How to Enable Ultra-Low Latency Mode for NVIDIA Graphics

NVIDIA has been developing its GPU Enhancements to improve performance, image quality and the processors used. NVIDIA has also developed certain techniques to help the GPU in applying colors, shading, textures, and patterns.

Graphics Card

Graphics Card takes binary data as input and converts it into an image, which is quite a demanding process. To make a 3-D image, the graphics card creates a wireframe out of straight lines. Then, it Rasterizes the image by filling in the remaining pixels. It also adds lighting, texture, and color to the image. For fast-paced games, the computer system goes through this process about sixty times per second.

Games use graphics cards quite intensively and eventually, there is Lagging during the gaming. Lagging is the amount of time it takes to process a keypress of peripherals (keyboard/mouse) to the monitor and computer. So, to make the user experience smoother and lag-free a variety of computer graphic techniques have been used to display video game content throughout the history of video games.

On August 20th, 2019, Nvidia released a new beta feature for its Graphics Driver titled “Ultra Low Latency Mode“. This feature introduces an option ultra-low latency mode in NVIDIA Control Panel that tweaks how the handling of frame buffering, along with sharper scaling for pixel art and retro games.

Frames are qued in Graphics Engines to be Rendered by the GPU, the GPU renders them, and then these frames are Displayed on your PC.

The NVIDIA Control Panel has enabled GeForce gamers to adjust the “Maximum Pre-Rendered Frames” for more than a decade, the number of frames buffered in the render queue. Several frames are rendered in the render queue, new frames are sent to your GPU sooner, reducing latency and improving responsiveness.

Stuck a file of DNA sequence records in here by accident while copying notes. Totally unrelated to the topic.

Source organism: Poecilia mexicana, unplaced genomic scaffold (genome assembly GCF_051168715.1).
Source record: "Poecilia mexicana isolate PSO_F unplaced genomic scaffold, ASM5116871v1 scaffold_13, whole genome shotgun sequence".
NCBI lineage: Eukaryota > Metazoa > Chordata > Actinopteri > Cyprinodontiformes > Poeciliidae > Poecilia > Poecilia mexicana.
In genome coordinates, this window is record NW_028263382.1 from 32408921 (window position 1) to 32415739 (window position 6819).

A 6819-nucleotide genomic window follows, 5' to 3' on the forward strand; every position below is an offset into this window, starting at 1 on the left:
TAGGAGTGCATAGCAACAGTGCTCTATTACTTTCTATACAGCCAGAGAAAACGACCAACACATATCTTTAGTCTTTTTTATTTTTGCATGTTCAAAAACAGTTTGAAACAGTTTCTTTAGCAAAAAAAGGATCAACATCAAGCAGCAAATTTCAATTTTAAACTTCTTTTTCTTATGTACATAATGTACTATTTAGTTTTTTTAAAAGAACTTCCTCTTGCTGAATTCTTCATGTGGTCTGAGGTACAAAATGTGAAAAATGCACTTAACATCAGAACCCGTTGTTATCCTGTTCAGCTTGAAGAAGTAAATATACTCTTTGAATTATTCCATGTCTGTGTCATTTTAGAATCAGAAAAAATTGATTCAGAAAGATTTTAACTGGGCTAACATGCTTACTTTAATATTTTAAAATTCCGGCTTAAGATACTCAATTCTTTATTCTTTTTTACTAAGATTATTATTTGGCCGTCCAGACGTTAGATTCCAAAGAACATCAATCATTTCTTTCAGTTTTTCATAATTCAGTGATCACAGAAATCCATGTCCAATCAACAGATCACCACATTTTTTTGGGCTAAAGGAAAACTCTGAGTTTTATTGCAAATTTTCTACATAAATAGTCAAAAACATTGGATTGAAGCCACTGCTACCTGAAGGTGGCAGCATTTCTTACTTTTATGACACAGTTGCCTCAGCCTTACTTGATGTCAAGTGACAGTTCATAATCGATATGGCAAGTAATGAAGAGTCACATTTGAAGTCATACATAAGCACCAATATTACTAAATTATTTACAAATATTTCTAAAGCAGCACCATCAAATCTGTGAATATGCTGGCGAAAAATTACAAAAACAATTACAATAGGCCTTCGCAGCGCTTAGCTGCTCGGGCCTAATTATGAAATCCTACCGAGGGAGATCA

Rendering Workflow

Ultra-Low Latency Mode is built on the “Maximum Pre-Rendered Frames” feature. In “Ultra-Low Latency” mode, frames are submitted into the render queue just before the GPU needs them which is called “Just in Time Frame Scheduling

This feature is intended for competitive gamers and for users who want the fastest input response times in their games. This feature is available in the NVIDIA Control Panel for all NVIDIA GeForce GPUs.

Gaming isn’t just about raw Frame Per Second but gamers also want great image quality and faster response times. And this new Ultra-Low Latency mode gives gamers the ability to get the low latency feeling of high framerates, without compromising their graphics quality settings or resolution to get there.

This new feature will be more effective on games that are GPU Bound and running between 60 FPS (frames per second) and 100 FPS. In other words, if a game is CPU Bound i.e. limited by your CPU resources instead of your GPU or you have very high or very low FPS, this feature won’t help too much. If you have input latency in games e.g. mouse lag, that’s simply a result of low FPS and this new feature won’t solve that problem and will potentially reduce your FPS. This new feature is Off by Default, which leads to “maximum render throughput.” For most people most of the time, that’s a Better Option. But, for competitive and intensive gaming, you’ll want all the tiny edges you can get and that includes lower latency.